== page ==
Secretary-General Ban Ki-moon has again urged all parties to the conflict in Darfur to seriously pursue peace, citing ongoing violence, displacement and human rights violations in the region despite several years of United Nations-backed attempts to end the hostilities.
In his latest report to the Security Council on the joint African Union-UN mission in Darfur (UNAMID), Mr. Ban notes that 2010 has seen some indications of progress – including a protocol on border security signed by Sudan and Chad, and the holding of largely peaceful elections in Darfur.
However, efforts toward peace have remained “frustrated” by the fragmentation of Darfur’s armed groups and by ongoing military operations, which have uprooted more civilians and caused further suffering to the people of the region.
Violence flared between Sudanese Government forces and those of the rebel Justice and Equality Movement (JEM) in May, in breach of a cessation of hostilities agreement signed earlier this year, making May the deadliest month since the establishment of UNAMID in 2007.
In addition, tribal conflict, displacements, criminality and violations of human rights continued throughout the first half of this year in Darfur, where an estimated 300,000 people have been killed and 2.7 million others have been displaced in the past seven years as a result of fighting between rebels and Government forces backed by allied Janjaweed militiamen.
Violent attacks have also continued against UNAMID personnel, five of whom were killed in recent months.
“These are not signs that peace in Darfur is being pursued with seriousness and in good faith,” says the Secretary-General.
Stating that JEM’s withdrawal from the peace talks held in Doha, Qatar, has undermined the goal of a rapid resolution of the Darfur conflict, Mr. Ban urges the rebel group and the Government to immediately cease their ongoing military confrontations and commit to the peace process under the Joint Chief Mediator for Darfur, Djibril Bassolé,
“Without an inclusive and comprehensive peace agreement in Darfur, as southern Sudan heads towards a referendum on its future status, there is a risk of increased instability in the Sudan,” he warns.
Meanwhile, UNAMID, which now has more than 17,000 troops and over 4,000 police personnel on the ground, continues with vital tasks such as providing escorts to the people of Darfur and support to the humanitarian community in aid delivery.
It is also carrying out regular patrols of thousands of kilometres of road, “providing an active deterrent to opportunistic violence and crime,” the Secretary-General reports.
UNAMID police have also pioneered the concept of community policing inside camps for internally displaced persons (IDPs), including patrols 24 hours a day, seven days a week, in 18 camps, and are present in many vulnerable communities across Darfur.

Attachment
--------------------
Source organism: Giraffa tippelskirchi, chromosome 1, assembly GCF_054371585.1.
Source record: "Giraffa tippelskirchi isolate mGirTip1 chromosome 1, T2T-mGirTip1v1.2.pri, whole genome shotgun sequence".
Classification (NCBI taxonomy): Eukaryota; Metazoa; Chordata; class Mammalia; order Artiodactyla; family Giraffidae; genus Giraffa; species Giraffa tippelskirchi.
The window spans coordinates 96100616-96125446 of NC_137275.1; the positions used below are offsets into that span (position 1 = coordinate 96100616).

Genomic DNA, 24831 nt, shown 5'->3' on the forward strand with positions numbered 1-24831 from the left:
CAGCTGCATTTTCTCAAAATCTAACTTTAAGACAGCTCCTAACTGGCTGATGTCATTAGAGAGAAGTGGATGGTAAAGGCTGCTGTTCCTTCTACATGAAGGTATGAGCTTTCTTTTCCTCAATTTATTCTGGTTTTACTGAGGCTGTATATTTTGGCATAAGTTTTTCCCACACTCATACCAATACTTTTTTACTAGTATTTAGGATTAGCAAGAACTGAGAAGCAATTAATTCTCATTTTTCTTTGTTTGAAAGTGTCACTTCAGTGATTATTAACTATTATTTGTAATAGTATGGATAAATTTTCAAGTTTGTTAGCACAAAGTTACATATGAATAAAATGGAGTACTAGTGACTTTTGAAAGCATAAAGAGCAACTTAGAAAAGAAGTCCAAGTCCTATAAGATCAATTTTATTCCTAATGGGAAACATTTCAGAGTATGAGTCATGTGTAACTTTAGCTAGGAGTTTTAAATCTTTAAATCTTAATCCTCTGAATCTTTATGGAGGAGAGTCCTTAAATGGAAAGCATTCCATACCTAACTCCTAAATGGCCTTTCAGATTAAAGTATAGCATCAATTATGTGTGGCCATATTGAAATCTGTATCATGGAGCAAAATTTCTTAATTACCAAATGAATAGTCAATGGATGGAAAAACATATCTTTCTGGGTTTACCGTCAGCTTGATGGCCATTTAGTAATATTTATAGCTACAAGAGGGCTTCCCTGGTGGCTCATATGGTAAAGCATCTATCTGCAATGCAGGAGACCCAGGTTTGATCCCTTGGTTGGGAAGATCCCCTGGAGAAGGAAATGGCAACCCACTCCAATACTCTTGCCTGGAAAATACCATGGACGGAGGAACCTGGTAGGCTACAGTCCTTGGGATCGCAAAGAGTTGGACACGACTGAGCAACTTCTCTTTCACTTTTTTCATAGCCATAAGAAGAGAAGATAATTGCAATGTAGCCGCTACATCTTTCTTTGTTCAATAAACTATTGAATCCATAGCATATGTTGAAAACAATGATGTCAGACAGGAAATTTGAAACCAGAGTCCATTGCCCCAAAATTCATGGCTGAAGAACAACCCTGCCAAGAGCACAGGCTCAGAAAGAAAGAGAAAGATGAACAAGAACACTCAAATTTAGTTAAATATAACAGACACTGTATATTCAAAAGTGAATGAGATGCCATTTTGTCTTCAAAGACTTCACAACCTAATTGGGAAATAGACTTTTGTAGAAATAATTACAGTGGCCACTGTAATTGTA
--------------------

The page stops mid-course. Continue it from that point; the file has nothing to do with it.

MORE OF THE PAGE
“UNAMID must continue to expand the work it has painstakingly begun amid conditions of extreme insecurity, so that these positive developments can be converted into lasting improvements,” says Mr. Ban, who recommends that the Council renews the mission’s mandate for another year beyond 31 July, its current expiration date.
“However, if the potential of the mission is to be maximized, it is essential that Sudanese authorities show greater commitment in practical terms towards providing an enabling environment for UNAMID,” he stresses.
This includes Government follow-up to attacks on UN personnel to bring the perpetrators to justice and send a clear message that attacks against peacekeepers – which constitute war crimes – are not tolerated, as well as an immediate halt to restrictions imposed by the Government and armed groups on the freedom of movement of UNAMID.
The Government must also remove all obstacles to the use of UNAMID aerial assets, the Secretary-General says, recalling that peacekeepers wounded in recent attacks bled to death when rapid response and medical evacuation flights were denied authorization.
“That must never happen again,” he states.
In a related development, the Sudan Consultative Forum held its first meeting in the Sudanese capital, Khartoum, on 17 July. The Forum aims to provide international support to the search for peace in Darfur as well as the implementation of the remaining provisions of the 2005 Comprehensive Peace Agreement (CPA), which ended decades of civil war in the country.
Participants called on all stakeholders in Sudan to continue to work for the democratic transition of the country, undertake efforts towards the realization of the remaining provisions of the CPA and conclude as soon as possible the peace talks aimed at resolving the Darfur conflict, according to a communiqué issued by the meeting, which was co-chaired by UN peacekeeping chief Alain Le Roy and the AU Commissioner for Peace and Security, Ramtane Lamamra.